The Mapping of Man
“...One does not argue over tastes for the same reason one does not argue over the Rocky Mountains—both are there, will be there next year, too, and are the same for all men,” write two Nobel Laureates in economics. Since its 1977 publication, George J. Stigler and Cary S. Becker’s article, “De Gustibus Non Est Disputandum” (Tastes are Indisputable), has been often cited, much disputed, and has deeply influenced the social science tastes of numerous scholars. There are more reasons to follow this rather arcane debate than to be reminded of how much a relief it is that you no longer have to hand in term papers. At issue are questions such as to what extent can we simplify the world to get a handle on it, without doing violence to it? (All men have the same tastes??). Most profoundly at question is how to best understand the ways we make choices, not merely in the marketplace but also when we choose friends, mates, even—when we fight addiction. Most profoundly, at issue is the extent to which people are creatures of history and culture as against being free to chart their own course.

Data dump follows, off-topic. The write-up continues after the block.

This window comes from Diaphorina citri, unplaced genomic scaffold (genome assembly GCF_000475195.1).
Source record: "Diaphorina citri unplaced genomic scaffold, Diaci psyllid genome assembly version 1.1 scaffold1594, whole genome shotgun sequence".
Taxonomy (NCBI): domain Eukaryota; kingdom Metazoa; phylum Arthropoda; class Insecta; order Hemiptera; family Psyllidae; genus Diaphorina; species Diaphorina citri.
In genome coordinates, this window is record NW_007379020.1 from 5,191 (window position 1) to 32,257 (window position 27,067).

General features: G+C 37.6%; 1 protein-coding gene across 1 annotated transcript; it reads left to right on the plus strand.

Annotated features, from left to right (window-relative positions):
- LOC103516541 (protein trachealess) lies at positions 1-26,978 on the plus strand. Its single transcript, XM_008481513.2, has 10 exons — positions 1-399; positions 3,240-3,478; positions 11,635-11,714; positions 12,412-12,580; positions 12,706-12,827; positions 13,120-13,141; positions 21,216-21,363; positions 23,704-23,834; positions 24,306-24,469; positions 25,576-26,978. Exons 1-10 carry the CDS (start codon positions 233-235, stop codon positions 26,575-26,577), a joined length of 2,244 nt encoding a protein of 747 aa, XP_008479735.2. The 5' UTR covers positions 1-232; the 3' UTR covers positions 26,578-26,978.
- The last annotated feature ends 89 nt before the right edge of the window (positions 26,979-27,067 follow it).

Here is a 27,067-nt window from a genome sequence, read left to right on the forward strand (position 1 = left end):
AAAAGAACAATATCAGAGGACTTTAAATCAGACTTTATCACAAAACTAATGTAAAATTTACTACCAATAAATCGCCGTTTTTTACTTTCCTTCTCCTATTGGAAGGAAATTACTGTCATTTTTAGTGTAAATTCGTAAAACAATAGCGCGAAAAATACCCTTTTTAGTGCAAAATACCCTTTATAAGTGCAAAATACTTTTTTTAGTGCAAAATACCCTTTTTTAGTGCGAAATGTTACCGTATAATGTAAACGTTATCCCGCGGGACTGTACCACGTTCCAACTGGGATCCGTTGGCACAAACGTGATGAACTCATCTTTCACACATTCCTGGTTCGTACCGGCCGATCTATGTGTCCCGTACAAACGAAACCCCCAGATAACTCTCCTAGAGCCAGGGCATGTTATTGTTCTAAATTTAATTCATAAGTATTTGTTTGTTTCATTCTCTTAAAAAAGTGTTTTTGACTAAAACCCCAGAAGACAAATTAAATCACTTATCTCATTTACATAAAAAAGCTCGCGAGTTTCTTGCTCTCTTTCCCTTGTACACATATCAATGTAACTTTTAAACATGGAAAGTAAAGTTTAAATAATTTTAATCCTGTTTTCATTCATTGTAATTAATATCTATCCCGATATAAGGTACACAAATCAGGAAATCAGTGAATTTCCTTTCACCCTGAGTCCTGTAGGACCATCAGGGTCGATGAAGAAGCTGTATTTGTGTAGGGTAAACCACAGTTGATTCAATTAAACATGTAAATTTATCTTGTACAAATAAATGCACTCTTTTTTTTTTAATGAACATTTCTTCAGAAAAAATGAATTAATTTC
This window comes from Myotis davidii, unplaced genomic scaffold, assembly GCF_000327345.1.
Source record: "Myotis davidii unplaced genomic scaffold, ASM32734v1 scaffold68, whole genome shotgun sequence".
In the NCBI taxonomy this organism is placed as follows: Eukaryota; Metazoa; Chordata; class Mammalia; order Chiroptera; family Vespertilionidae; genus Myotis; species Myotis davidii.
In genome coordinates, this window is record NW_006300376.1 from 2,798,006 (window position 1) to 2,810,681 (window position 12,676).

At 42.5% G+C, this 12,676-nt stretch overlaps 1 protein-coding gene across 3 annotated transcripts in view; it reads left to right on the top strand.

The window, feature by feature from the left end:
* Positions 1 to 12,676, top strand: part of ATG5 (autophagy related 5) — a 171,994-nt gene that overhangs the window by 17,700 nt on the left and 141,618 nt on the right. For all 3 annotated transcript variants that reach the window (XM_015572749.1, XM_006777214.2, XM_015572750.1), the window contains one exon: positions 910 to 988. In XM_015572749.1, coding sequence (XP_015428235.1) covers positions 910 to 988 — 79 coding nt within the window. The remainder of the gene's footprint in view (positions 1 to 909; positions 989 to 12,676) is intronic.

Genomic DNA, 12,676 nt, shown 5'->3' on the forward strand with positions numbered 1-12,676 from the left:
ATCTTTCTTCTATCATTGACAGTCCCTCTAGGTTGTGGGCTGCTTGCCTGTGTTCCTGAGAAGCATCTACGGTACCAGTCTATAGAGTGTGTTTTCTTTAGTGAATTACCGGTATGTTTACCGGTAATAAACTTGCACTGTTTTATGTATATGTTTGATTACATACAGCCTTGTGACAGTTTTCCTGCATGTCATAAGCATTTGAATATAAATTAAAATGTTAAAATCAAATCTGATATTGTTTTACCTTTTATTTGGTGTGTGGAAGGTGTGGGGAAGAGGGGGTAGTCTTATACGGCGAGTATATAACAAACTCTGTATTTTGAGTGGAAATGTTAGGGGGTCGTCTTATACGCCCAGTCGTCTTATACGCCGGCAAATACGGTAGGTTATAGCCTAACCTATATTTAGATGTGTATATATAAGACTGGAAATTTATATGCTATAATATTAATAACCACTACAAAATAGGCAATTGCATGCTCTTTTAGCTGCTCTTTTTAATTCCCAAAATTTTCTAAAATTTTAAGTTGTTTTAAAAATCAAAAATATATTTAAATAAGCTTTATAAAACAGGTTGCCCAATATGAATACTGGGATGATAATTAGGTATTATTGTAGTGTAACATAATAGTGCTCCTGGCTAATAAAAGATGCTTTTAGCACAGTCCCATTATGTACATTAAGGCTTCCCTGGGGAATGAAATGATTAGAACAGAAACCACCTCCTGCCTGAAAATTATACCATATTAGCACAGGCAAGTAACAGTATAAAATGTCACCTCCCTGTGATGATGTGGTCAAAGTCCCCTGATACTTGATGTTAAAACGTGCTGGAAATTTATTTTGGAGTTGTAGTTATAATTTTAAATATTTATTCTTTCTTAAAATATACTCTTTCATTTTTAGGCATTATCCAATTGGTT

KeywordsRocky Mountain Nobel Laureate Classical Music Term Paper Numerous Scholar
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